Markets for technology, intellectual property rights, and development
ABSTRACT We argue that stricter enforcement of intellectual property rights can, under some conditions, enhance the international diffusion of technology by fostering markets for technology. Developing economies should be prepared to exploit the opportunities opened up by the presence of such markets, which can significantly expand prospects for inward technology transfer. Introduction For centuries, the creation of markets has been one of the main drivers of economic development. There is one activity, however, in which the formation of markets has not evolved as smoothly as in others. Technologies have normally been embodied in goods, services and people, and markets for technologies that are not embodied in those elements have developed less commonly. This is epitomized by the Schumpeterian legacy, which suggests that research and development (R&D) investment is most often the business of relatively large firms that integrate the search for innovation with their production and marketing assets. However, over the past ten to fifteen years, there has been a rapid growth in a variety of arrangements for the international exchange of technologies or technological services, ranging from R&D joint ventures and partnerships to licensing and cross-licensing agreements, through to contract R&D. Along with this trend, specialized technology suppliers have emerged in many industries. This chapter draws upon a decade-long research program on the nature and functioning of markets for technology – markets for intermediate technological inputs – and their implications for business and public policy.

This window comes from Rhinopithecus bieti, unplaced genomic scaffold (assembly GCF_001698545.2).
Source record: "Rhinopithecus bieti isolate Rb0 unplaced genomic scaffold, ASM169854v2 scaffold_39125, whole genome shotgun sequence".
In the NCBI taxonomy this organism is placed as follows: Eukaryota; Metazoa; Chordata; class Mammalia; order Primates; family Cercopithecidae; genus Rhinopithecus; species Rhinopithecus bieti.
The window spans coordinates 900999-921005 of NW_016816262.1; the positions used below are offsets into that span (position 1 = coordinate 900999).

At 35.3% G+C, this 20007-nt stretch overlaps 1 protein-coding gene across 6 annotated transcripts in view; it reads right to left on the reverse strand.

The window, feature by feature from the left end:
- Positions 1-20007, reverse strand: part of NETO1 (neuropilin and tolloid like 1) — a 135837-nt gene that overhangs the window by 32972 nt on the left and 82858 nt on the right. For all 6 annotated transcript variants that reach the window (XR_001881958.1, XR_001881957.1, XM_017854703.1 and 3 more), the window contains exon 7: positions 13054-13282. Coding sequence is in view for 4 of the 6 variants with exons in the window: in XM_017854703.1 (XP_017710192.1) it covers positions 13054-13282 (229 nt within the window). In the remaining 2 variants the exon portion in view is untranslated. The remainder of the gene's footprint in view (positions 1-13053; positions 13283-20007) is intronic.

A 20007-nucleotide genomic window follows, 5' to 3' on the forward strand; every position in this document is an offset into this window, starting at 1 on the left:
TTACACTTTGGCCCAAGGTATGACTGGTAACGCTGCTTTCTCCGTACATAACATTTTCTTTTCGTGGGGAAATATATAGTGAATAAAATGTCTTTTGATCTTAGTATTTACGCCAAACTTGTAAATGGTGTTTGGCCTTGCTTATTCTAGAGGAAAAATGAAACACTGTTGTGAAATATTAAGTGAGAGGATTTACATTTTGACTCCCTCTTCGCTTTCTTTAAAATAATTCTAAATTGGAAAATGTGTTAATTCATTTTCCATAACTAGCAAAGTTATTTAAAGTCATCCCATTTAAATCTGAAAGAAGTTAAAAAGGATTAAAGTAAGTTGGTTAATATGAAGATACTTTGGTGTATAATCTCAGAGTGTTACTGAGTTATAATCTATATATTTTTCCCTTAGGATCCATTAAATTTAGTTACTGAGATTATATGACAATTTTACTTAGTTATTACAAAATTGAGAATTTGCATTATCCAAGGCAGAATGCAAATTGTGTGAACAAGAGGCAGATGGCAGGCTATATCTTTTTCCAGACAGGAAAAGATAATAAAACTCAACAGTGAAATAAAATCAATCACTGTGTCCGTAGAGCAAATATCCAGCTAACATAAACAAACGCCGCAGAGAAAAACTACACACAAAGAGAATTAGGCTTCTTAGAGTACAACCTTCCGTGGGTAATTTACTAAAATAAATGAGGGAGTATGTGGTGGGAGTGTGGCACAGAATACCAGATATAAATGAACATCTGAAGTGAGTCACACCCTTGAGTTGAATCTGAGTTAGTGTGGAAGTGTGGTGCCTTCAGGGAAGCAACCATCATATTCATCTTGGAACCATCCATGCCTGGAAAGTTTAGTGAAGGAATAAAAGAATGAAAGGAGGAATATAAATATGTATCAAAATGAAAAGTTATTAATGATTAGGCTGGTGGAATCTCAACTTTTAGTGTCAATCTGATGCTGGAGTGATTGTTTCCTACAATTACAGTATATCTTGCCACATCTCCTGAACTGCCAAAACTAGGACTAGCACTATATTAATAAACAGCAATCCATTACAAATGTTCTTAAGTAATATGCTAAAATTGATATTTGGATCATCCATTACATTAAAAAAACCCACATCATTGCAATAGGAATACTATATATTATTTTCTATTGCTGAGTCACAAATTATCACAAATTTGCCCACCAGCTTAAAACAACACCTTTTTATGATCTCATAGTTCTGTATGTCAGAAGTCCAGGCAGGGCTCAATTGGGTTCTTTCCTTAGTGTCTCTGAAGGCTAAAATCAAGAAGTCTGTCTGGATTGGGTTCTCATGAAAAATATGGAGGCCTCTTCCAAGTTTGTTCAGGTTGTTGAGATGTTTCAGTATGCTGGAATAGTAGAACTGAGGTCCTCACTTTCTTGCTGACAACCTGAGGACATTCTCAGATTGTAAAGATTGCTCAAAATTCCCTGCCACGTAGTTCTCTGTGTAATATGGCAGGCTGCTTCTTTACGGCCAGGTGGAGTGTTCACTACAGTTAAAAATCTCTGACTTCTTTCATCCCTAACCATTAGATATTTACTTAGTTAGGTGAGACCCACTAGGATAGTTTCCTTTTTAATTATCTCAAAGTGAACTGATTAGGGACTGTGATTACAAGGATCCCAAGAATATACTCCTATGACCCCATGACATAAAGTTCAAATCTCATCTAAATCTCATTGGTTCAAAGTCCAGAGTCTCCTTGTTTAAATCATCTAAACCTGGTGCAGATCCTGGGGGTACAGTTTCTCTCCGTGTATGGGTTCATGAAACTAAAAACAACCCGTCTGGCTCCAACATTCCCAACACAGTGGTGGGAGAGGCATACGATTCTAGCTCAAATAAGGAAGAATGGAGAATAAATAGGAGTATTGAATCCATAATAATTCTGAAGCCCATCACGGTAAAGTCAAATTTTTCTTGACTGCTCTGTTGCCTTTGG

Arora, A; Fosfuri, A; Gambardella, A
- International Public Goods and Transfer of Technology Under a Globalized Intellectual Property Regime
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International Standard Book Number 10 (ISBN-10)
International Standard Book Number 13 (ISBN-13)
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